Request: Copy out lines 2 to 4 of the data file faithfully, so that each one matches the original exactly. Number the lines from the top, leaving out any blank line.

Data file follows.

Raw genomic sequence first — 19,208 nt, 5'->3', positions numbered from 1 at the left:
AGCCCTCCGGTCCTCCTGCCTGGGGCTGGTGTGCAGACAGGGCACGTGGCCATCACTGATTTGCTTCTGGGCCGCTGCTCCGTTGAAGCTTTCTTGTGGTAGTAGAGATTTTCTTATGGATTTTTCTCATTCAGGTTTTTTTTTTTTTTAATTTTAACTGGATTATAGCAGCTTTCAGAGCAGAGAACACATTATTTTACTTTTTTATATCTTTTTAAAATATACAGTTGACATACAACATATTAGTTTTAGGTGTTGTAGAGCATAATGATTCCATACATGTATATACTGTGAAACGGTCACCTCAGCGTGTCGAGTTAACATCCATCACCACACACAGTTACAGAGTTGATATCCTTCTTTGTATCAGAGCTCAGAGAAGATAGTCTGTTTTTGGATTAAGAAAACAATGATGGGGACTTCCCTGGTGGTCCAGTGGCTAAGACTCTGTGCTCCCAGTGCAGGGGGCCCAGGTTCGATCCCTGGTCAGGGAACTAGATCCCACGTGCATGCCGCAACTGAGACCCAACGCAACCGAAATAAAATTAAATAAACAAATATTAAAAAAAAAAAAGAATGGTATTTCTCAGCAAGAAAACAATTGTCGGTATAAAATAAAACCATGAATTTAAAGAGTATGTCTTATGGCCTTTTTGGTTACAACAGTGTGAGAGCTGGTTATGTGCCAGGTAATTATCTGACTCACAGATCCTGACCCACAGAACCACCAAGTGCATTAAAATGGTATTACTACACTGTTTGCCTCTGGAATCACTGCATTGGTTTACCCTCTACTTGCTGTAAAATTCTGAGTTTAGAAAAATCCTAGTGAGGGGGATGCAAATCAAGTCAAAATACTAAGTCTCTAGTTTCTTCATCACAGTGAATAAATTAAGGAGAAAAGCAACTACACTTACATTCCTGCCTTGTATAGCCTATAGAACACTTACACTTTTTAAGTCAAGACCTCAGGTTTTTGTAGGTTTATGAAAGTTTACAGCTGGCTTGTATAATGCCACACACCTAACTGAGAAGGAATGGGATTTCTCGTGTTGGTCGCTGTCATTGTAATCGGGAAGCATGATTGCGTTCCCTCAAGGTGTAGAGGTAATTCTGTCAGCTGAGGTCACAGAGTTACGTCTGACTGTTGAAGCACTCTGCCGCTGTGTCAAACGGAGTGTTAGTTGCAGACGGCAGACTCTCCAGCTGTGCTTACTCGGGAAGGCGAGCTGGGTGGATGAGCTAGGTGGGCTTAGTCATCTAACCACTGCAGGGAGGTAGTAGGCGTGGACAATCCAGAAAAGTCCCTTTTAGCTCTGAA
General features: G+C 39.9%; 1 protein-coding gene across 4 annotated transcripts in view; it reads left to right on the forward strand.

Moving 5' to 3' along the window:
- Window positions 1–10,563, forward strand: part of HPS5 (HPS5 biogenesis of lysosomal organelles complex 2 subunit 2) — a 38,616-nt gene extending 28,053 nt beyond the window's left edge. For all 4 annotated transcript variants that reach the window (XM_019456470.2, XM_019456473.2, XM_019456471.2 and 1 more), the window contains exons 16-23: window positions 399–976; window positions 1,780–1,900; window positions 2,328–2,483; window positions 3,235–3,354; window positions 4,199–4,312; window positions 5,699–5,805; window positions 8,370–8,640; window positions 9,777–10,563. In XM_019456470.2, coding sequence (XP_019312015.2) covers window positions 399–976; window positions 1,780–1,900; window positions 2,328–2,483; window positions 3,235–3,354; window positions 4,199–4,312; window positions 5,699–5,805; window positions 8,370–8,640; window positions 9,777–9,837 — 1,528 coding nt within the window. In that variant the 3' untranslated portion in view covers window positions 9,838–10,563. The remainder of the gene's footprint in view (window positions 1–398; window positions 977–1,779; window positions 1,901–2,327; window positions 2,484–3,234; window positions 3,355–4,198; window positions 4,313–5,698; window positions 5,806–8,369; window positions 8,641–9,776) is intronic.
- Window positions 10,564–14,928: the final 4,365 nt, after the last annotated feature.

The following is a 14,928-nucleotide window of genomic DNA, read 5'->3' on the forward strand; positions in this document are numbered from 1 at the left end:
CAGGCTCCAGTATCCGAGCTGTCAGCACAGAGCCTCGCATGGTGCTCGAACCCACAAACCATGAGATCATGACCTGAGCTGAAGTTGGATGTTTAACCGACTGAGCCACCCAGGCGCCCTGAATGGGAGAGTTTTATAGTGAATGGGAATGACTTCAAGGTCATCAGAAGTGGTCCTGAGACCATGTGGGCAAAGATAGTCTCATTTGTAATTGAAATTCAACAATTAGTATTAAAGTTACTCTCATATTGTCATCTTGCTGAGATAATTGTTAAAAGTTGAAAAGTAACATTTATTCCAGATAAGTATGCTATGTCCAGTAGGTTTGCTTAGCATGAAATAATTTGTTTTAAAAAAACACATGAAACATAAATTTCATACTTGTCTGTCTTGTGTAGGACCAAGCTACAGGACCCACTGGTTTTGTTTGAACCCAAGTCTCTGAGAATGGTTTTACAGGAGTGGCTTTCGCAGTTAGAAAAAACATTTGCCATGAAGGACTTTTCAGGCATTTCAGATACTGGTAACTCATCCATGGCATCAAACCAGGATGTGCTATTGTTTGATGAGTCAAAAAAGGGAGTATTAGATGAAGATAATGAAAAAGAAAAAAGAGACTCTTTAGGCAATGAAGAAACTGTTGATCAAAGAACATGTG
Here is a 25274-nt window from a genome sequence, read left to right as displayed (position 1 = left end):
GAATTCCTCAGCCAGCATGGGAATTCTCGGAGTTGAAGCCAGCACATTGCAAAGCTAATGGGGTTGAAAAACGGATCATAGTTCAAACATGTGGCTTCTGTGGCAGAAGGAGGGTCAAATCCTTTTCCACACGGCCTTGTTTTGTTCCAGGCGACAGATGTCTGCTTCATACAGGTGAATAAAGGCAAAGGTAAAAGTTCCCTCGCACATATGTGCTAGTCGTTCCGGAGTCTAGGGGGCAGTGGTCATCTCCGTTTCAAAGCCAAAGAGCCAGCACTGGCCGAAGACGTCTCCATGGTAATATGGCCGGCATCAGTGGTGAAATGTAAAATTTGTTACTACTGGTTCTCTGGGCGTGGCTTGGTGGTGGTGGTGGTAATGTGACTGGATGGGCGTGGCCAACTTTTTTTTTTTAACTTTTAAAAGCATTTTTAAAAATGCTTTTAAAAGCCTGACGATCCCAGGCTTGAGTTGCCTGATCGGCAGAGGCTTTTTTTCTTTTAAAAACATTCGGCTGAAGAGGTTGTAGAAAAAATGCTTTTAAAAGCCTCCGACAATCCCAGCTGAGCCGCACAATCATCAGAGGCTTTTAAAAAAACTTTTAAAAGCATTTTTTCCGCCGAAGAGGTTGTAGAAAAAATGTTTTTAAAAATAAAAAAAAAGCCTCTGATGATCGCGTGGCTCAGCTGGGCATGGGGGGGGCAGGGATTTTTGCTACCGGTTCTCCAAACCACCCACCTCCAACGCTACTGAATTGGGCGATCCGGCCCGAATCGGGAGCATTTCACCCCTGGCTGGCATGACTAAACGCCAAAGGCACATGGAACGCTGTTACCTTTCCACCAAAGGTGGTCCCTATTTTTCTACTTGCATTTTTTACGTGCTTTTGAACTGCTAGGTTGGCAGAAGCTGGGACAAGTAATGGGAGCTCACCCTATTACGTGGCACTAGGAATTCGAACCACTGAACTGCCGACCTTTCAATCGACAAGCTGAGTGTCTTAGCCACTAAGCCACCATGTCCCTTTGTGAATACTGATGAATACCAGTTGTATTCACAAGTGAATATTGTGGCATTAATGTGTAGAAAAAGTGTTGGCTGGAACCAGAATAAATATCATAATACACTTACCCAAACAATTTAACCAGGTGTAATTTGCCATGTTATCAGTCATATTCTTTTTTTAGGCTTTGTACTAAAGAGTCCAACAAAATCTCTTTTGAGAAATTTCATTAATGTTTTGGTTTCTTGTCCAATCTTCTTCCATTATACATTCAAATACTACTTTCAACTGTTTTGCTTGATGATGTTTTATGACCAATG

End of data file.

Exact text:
AGCCCTCCGGTCCTCCTGCCTGGGGCTGGTGTGCAGACAGGGCACGTGGCCATCACTGATTTGCTTCTGGGCCGCTGCTCCGTTGAAGCTTTCTTGTGGTAGTAGAGATTTTCTTATGGATTTTTCTCATTCAGGTTTTTTTTTTTTTTAATTTTAACTGGATTATAGCAGCTTTCAGAGCAGAGAACACATTATTTTACTTTTTTATATCTTTTTAAAATATACAGTTGACATACAACATATTAGTTTTAGGTGTTGTAGAGCATAATGATTCCATACATGTATATACTGTGAAACGGTCACCTCAGCGTGTCGAGTTAACATCCATCACCACACACAGTTACAGAGTTGATATCCTTCTTTGTATCAGAGCTCAGAGAAGATAGTCTGTTTTTGGATTAAGAAAACAATGATGGGGACTTCCCTGGTGGTCCAGTGGCTAAGACTCTGTGCTCCCAGTGCAGGGGGCCCAGGTTCGATCCCTGGTCAGGGAACTAGATCCCACGTGCATGCCGCAACTGAGACCCAACGCAACCGAAATAAAATTAAATAAACAAATATTAAAAAAAAAAAAGAATGGTATTTCTCAGCAAGAAAACAATTGTCGGTATAAAATAAAACCATGAATTTAAAGAGTATGTCTTATGGCCTTTTTGGTTACAACAGTGTGAGAGCTGGTTATGTGCCAGGTAATTATCTGACTCACAGATCCTGACCCACAGAACCACCAAGTGCATTAAAATGGTATTACTACACTGTTTGCCTCTGGAATCACTGCATTGGTTTACCCTCTACTTGCTGTAAAATTCTGAGTTTAGAAAAATCCTAGTGAGGGGGATGCAAATCAAGTCAAAATACTAAGTCTCTAGTTTCTTCATCACAGTGAATAAATTAAGGAGAAAAGCAACTACACTTACATTCCTGCCTTGTATAGCCTATAGAACACTTACACTTTTTAAGTCAAGACCTCAGGTTTTTGTAGGTTTATGAAAGTTTACAGCTGGCTTGTATAATGCCACACACCTAACTGAGAAGGAATGGGATTTCTCGTGTTGGTCGCTGTCATTGTAATCGGGAAGCATGATTGCGTTCCCTCAAGGTGTAGAGGTAATTCTGTCAGCTGAGGTCACAGAGTTACGTCTGACTGTTGAAGCACTCTGCCGCTGTGTCAAACGGAGTGTTAGTTGCAGACGGCAGACTCTCCAGCTGTGCTTACTCGGGAAGGCGAGCTGGGTGGATGAGCTAGGTGGGCTTAGTCATCTAACCACTGCAGGGAGGTAGTAGGCGTGGACAATCCAGAAAAGTCCCTTTTAGCTCTGAA
General features: G+C 39.9%; 1 protein-coding gene across 4 annotated transcripts in view; it reads left to right on the forward strand.

Moving 5' to 3' along the window: